My primary reaction to "Billy and the Wizard" by Terry Bisson was, "What? Huh?" This is the story of young Billy, accused of being a sissy because he still plays with dolls - but his dolls speak to him and have wizardly acquaintances. This story was written in a bald, simplistic style; I kept waiting for it to grow on me, but it never did. This is a disjointed tale with a lot of repetition, little explanation, and only a few brief points of disconnected conflict.
Terry Dowling's "The Magikkers" was a joy to read. Sam has come to train at Dessida, a school for magic, but soon learns that he is a magikker: someone with just enough ability for a single large spell. Is he willing to give that up, and for what? This is a great concept for a story; how Sam reacts to the question posed and the ramifications of his decision are well-illustrated, and the conclusion is simply lovely. I think there were a few small mis-steps - some hidden items that should have been visible earlier; a bit of a cheat in how magic can be transferred between people - but they leave little mark on a satisfying story.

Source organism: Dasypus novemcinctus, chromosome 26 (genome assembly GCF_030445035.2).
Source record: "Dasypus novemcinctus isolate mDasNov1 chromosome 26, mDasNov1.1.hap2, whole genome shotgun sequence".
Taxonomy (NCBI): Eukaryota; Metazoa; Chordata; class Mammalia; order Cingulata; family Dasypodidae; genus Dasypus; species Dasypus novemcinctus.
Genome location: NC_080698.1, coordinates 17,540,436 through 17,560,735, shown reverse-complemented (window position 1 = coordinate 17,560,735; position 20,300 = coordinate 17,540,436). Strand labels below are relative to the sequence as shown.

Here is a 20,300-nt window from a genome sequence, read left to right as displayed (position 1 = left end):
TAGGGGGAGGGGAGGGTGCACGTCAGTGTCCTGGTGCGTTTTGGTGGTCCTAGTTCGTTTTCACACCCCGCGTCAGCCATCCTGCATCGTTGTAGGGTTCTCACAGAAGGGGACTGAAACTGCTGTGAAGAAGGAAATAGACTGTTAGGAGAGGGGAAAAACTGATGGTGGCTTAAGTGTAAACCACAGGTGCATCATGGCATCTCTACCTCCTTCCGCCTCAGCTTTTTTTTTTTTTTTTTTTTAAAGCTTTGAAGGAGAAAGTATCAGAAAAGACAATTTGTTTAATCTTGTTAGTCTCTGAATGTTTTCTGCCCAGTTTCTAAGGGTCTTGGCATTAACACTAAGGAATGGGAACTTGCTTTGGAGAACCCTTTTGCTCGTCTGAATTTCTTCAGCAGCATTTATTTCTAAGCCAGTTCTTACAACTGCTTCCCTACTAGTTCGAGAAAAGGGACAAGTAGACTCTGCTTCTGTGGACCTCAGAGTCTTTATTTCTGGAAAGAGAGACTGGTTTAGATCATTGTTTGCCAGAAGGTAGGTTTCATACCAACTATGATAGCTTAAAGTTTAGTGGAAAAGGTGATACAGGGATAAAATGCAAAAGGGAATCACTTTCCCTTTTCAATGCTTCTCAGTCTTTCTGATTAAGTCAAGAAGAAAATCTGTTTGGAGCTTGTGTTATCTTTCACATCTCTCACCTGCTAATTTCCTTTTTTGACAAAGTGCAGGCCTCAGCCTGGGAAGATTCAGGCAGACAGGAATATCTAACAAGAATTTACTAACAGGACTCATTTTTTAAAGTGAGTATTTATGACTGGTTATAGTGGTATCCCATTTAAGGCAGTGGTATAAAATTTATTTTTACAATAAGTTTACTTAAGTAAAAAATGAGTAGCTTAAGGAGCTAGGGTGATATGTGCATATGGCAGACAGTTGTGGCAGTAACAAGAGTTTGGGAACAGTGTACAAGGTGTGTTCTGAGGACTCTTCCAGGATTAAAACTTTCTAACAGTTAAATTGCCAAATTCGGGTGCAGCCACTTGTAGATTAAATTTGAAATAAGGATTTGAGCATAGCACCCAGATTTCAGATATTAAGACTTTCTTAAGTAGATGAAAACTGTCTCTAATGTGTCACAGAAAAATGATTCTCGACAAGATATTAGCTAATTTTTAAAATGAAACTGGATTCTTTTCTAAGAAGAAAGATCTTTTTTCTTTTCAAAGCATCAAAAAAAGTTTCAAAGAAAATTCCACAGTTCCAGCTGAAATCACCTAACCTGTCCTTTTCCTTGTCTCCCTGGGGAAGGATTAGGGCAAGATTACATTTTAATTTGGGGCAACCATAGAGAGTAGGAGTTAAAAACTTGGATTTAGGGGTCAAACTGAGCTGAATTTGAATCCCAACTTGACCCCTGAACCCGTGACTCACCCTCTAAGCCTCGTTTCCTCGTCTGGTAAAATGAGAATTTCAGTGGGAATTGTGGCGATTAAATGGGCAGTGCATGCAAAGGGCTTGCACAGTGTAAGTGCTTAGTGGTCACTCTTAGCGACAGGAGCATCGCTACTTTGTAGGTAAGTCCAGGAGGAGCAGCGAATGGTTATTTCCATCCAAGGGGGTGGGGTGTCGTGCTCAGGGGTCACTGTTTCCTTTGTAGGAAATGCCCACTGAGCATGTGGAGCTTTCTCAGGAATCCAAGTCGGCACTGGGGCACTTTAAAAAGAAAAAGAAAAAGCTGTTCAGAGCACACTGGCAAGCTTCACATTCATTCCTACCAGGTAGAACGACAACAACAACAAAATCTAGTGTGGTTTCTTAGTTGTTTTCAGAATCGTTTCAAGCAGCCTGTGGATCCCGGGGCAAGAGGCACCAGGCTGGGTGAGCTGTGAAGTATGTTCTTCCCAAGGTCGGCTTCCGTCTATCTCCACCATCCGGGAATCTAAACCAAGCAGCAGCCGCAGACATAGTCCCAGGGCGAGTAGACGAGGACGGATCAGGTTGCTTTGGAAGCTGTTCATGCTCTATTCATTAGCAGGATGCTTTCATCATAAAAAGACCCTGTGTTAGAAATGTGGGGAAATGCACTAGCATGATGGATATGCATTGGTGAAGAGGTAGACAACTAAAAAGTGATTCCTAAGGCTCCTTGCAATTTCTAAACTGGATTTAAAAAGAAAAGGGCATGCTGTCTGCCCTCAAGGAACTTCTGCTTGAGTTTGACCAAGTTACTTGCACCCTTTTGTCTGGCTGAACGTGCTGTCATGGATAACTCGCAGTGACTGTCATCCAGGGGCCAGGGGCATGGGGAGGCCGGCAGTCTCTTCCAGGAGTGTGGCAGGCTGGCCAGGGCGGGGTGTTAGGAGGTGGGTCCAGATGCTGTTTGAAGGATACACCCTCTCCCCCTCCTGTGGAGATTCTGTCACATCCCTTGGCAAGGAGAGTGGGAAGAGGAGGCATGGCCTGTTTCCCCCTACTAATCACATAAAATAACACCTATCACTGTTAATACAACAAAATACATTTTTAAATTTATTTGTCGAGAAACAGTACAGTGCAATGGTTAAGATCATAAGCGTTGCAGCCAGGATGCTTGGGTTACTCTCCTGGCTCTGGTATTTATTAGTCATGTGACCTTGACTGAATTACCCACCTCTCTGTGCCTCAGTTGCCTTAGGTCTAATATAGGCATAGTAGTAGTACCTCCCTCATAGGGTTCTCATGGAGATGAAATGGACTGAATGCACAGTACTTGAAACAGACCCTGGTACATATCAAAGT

Gene Wolfe's "The Magic Animal" is a unique take on Arthurian legend, with much jumbling of chronology. It begins when Viviane, a contemporary girl who can speak to animals, falls off her horse in the forest and meets a fairy. I thought the reinterpretation of the legend was clever, but I disliked the fact that the protagonist simply followed the directions of the fairy - and sometimes knew what to do without any decent explanation - without having much motivation of her own. Much of the story seemed to have loose ends, episodes whose significance was never revealed. The introduction of the name Merlin into the story made me smile, though.
I approached Orson Scott Card's "Stonefather" with some trepidation, as it fills a little over seventy pages in the anthology. I need not have worried. The story of Runnel, who flees his homeland to the city of the wetwizards, is even-paced and engaging. Its narrator is tough but vulnerable, cocky but endearing, and even though I could see what powers he would discover within himself, I enjoyed the journey. His often prickly interactions with the servant Lark are both real and entertaining. The legend incorporated into the tale is a bit hard to read at first, and I found that the final conclusion still strained my belief, but it was still thoroughly worth the read - and the worldbuilding, since I've mentioned it before, was fabulous. I look forward to a novel in this world.
Overall, I enjoyed most of the stories in this anthology and thought they presented some unique views of the use of magical power. I thought the anthology was paced and spaced well, with a strong opening and finish. Definitely recommended.